Climatologists advise women to remove their shirts

 

Climatologists asking women to remove their topsBRUSSELS — The International Fraternity of Climate Scientists has again issued dire predictions for the stability of weather patterns, saying that because global temperatures will continue to rise, women must remove their tops now — before it’s too late.

“As carbon emissions continue to wreak havoc on weather, women may find themselves getting warm, even feeling like they might faint,” said Dr. Frederic Geerts, president of the all-male climate science organization that was founded in Brussels in 1921 during a weekend of heavy drinking and inordinate barometric pressure readings. “We cannot wait any longer for the world’s ladies to disrobe.”

The warnings come amid contradictory suggestions from Dr. Hamoud Alessa, a respected climatologist who leads a research team at Shaqra University in Saudi Arabia. Alessa confirms that global temperatures are rising, but he says that women everywhere should cover themselves, completely if possible, to avoid damage from the heat.

“Women should not be taking off pieces of clothing,” Alessa said. “In fact, they must show less skin if we want to combat the deleterious effects of climate change on their virtue.”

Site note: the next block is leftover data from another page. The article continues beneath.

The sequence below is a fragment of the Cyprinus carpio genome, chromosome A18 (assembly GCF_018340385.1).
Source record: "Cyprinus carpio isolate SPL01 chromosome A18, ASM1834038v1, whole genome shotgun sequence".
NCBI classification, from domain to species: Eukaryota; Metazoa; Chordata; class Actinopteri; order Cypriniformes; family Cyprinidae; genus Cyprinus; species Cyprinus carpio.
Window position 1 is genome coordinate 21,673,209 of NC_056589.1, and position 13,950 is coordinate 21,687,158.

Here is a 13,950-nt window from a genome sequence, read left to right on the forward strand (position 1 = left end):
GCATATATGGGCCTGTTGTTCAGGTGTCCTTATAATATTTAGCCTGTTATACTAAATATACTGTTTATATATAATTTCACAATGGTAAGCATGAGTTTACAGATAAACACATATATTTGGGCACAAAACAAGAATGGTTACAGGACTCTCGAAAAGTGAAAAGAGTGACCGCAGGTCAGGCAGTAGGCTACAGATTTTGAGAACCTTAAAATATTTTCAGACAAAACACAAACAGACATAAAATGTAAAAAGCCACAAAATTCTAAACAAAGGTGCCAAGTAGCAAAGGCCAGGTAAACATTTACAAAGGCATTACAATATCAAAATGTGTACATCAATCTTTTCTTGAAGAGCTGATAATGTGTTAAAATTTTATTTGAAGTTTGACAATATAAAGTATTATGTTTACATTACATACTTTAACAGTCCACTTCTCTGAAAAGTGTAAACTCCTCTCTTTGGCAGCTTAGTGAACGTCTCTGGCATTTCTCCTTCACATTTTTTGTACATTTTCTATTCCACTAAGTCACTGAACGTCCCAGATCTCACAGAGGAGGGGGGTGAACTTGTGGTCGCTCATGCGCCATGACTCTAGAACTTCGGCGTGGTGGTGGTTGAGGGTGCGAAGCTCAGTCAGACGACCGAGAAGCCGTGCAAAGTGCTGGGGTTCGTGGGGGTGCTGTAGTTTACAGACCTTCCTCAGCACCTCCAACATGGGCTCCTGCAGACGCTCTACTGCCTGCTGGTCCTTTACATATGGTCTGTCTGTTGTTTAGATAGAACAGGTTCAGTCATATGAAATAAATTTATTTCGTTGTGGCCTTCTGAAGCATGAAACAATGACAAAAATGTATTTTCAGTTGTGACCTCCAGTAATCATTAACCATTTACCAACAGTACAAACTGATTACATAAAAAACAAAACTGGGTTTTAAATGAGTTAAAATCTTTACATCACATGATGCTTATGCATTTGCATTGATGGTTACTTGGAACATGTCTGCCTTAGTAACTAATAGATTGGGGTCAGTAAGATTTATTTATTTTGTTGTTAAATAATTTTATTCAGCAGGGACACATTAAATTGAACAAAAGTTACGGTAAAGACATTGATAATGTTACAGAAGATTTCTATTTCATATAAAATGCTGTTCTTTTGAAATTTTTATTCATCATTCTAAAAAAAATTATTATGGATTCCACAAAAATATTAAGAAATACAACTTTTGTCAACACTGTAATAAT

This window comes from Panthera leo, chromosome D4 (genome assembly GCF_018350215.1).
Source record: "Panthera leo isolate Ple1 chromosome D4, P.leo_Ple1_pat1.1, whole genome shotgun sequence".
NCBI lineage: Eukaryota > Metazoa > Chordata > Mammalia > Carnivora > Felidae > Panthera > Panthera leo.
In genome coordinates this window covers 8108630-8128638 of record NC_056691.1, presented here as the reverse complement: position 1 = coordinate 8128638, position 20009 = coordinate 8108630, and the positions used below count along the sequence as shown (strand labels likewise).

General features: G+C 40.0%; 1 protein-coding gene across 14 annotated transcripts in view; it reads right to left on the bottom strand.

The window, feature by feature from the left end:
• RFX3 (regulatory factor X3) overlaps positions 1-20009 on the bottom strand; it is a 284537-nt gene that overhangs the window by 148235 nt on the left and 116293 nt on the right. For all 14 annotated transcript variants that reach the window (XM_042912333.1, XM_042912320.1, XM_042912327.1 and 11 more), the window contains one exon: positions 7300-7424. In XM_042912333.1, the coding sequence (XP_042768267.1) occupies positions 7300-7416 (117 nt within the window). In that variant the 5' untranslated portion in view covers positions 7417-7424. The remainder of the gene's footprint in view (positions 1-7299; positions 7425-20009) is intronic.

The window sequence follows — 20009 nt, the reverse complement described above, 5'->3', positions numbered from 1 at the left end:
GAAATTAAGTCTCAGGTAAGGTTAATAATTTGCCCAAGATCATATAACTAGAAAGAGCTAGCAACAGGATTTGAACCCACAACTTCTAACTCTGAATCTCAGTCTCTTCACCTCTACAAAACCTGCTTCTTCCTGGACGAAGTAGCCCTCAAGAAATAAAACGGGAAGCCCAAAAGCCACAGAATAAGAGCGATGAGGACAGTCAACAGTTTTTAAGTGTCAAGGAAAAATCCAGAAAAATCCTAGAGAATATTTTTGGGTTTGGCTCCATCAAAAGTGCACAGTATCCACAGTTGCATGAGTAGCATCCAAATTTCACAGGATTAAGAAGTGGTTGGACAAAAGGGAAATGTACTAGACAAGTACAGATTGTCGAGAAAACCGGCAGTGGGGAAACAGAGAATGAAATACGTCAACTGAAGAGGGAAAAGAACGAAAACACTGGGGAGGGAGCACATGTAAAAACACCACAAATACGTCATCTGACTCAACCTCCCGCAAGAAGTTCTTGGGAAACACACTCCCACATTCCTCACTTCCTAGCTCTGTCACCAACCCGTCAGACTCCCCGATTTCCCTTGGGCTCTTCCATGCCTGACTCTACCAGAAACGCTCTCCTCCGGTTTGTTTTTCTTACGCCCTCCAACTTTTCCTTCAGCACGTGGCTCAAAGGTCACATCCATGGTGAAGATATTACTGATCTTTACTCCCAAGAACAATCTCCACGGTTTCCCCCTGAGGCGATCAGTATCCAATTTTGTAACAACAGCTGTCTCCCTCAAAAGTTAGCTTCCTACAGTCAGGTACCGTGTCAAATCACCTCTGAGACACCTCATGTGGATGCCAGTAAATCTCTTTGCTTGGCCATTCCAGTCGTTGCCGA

Geerts counters that women are getting all hot, and they want to take off their shirts anyway. Now is the time for them to unbutton their blouses — before their hands get all sweaty after temperatures climb, he says.

“We cannot let the deniers and skeptics confuse us with pseudoscience,” Geerts said. “Women everywhere know it’s getting hot, and they’d feel a lot better letting the breeze cool them.”

Alessa responded by saying: “I implore women everywhere to cover up, before my peer Dr. Geerts starts running around like a dog and humping everyone’s legs, as happened last time Belgium suffered from a heat wave.”

Another all-male research team from the University of Sao Paulo in Brazil has offered yet a third suggestion, which is that some women should indeed remain covered, but others, particularly Patricia Guilhoto, a graduate student in the climatology department, should feel free to take off her shirt, as long as she does it slowly.